Network Security, Vulnerability Management

Mac OS X Lion flaw allows illicit password changes

Due to security oversights in the design of Apple's latest operating system, an attacker can easily obtain users' encrypted passwords, and even change such credentials without authorization, a security researcher has warned.

The issue, uncovered Sunday by Patrick Dunstan of the information security blog Defence in Depth, involves the authentication scheme in Mac OS X 10.7 (Lion), which was released in July.

In Lion, as well as previous OS X versions, user passwords are encrypted and stored in so-called shadow files, which can only be viewed by users with root privileges, Dunstan said. While non-root users cannot access the shadow files, Lion allows any user – even those without administrator privileges – to obtain stored password hash data through an openly readable directory.

“It appears in the redesign of OS X Lion's authentication scheme, a critical step has been overlooked,” he wrote in a blog post. “Lion actually provides non-root users the ability to still view password hash data. This is accomplished by extracting the data straight from Directory Services.”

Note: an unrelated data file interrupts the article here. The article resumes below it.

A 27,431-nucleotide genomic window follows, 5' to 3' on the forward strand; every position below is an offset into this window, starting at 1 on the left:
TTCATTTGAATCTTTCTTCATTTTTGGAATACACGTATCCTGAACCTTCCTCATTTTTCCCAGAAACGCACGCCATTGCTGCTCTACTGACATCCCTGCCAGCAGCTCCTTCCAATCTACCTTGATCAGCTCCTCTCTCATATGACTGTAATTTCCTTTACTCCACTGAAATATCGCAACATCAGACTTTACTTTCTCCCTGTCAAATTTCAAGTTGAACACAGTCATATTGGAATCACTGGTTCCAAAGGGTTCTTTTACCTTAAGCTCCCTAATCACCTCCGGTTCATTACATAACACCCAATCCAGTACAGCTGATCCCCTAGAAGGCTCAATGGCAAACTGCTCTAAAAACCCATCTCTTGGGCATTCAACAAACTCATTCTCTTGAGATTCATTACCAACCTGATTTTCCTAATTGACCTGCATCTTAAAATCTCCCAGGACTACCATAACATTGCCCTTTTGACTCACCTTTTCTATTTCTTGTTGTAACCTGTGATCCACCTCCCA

In 2009, Dunstan disclosed a similar method for cracking hashed passwords from systems running Mac OS X 10.6 (Snow Leopard) and earlier versions.

Beyond just extracting users' password hashes, attackers also would be able to change a password without authorization.

“Why crack hashes when you can just change the password directly!” Dunstan wrote. “It appears Directory Services in Lion no longer requires authentication when requesting a password change for the current user.”

As a result, an attacker with access to a logged-in Mac would be able to change a user's password without even knowing their existing login information, Chet Wisniewski, senior security adviser at anti-virus firm Sophos, said in a blog post Tuesday. Previous OS X versions required users to enter their existing password before being able to change it.

“If your Mac were left unlocked and someone changed your password, you would no longer be able to boot your computer and potentially would lose access to all of your data,” Wisniewski wrote.

Apple did not respond to a request for comment when contacted by on Tuesday.

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